The US has these options to stop a North Korean missile
North Korea has launched two missile tests in the past two days, and Japan believes the regime’s ICBMs have the potential to reach the US
On Friday, South Korea’s Joint Chiefs of Staff reported that an ICBM was launched from North Korea’s capital Pyongyang around 10:15 a.m. local time and flew about 621 miles east and reached an altitude of 3,790 miles.
“The ICBM-class ballistic missile launched this time could have a range of over 15,000 km [approximately 9,321 miles] calculated based on the flight distance of this ICBM,” Japanese Defense Minister Yasukazu Hamada said in a statement.
“It depends on the weight of the warhead, but in that case the US mainland would be included in the range,” Hamada added.
The US, which described the missile test as a “brazen” violation of UN resolutions, is analyzing details of the launch on Friday, but it’s not the first time intelligence officials have been preparing for a strike across the Pacific Ocean.
Back in 2017, then-Secretary of Defense James Mattis said another missile launched by North Korea that year had demonstrated its ability to hit “anywhere in the world,” including the United States
However, options exist to prevent a devastating missile attack from reaching the US, and intelligence officials have worked to strengthen such defense systems as North Korea has continued to develop its long-range weapons.
Steve Shinkel, aerospace professor at the US Naval War College, said news week that the Department of Defense has 44 ground-based interceptors (GBIs) in California and Alaska capable of intercepting a North Korean ICBM.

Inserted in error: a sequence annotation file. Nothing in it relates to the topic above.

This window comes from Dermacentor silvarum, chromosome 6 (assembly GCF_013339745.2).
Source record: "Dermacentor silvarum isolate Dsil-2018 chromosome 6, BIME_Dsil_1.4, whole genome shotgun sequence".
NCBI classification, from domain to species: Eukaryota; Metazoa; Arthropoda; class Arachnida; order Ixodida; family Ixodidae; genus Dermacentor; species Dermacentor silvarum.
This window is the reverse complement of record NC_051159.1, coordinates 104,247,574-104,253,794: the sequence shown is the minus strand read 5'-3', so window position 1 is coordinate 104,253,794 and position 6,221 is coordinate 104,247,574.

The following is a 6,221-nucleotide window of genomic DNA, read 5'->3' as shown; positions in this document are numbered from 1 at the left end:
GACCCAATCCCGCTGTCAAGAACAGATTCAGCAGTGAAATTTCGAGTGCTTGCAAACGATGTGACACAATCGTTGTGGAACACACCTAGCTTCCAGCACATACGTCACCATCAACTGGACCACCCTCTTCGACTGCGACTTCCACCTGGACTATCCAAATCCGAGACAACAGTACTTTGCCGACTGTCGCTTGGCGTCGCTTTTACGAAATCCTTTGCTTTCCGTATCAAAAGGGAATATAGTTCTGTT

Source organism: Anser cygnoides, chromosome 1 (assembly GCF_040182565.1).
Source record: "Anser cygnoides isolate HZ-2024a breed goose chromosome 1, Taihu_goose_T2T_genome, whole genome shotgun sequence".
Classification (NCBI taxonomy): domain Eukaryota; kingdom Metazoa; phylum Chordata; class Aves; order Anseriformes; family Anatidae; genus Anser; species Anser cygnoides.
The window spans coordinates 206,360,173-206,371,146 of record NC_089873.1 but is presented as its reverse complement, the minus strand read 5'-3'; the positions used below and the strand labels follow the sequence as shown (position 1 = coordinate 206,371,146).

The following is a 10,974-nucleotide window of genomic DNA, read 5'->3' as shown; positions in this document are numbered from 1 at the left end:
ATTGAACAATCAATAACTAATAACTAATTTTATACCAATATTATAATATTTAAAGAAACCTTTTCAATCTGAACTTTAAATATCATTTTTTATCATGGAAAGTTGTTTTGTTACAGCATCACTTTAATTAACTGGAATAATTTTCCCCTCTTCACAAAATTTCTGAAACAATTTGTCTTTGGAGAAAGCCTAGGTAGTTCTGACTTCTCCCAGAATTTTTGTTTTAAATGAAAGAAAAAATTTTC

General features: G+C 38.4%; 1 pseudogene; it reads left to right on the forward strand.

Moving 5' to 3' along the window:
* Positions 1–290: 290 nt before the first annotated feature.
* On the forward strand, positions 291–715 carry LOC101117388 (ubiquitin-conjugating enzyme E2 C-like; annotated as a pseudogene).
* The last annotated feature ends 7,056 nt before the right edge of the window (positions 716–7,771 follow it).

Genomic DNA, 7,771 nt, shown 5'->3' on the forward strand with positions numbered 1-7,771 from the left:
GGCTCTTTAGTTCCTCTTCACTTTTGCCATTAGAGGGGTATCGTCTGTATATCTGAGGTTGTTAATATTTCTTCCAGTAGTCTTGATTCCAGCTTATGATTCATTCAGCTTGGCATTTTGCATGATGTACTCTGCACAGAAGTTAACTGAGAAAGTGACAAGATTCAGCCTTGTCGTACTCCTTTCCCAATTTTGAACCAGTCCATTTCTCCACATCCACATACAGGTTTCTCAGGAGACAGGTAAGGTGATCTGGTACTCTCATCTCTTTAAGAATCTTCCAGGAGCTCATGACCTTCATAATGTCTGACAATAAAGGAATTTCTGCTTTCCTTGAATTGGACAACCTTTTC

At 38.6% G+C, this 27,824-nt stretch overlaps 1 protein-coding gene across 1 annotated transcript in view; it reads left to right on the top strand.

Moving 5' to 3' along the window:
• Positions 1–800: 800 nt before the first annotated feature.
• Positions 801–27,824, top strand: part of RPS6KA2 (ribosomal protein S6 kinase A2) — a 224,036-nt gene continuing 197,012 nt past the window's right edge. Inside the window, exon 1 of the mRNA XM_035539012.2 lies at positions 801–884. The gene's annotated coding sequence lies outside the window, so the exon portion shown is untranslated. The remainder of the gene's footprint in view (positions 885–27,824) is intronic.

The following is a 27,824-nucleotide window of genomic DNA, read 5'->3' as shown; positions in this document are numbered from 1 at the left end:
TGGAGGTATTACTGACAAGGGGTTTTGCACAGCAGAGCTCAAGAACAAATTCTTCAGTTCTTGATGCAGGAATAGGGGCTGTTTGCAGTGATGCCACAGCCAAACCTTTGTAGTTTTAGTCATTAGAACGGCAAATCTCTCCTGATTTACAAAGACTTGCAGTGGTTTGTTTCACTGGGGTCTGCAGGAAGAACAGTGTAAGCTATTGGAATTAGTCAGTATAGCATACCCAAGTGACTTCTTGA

GBIs are anti-ballistic missile components of the US Ground-Based Midcourse Defense System “designed to deter an adversary with a limited number of nuclear weapons such as North Korea may possess,” Shinkel explained.
Although they would not be able to defeat a warhead coming from Russia or China, GBIs can intercept a North Korean ICBM during mid-flight, out of atmosphere.
But Shinkel said the development of hypersonic glide vehicles remains a “significant threat and challenge” because the US has yet to develop defenses for the hypersonic weapons technology pursued by Russia and China. On March 19, Russian military officials claimed they had fired hypersonic missiles for the first time.
Shortly thereafter, General Glen VanHerck, commander of United States Northern Command (USNORTHCOM) and North American Aerospace Defense Command (NORAD), called on the Department of Defense to develop the technology to help “determine if an attack is underway.” , and giving the national leaders as much time and as many options as possible.”
“I cannot defend myself against an attack by a hypersonic glide vehicle, nor do I have a duty to defend myself,” VanHerck said in a March 24 statement.
“It is imperative that the Department of Defense develops and deploys an integrated space-based domain awareness network capable of detecting and tracking ICBMs, hypersonic weapons and UNCLASSIFIED 17 cruise missiles as quickly as possible,” he added.
https://www.newsweek.com/us-options-stopping-missiles-coming-north-korea-1760770 The US has these options to stop a North Korean missile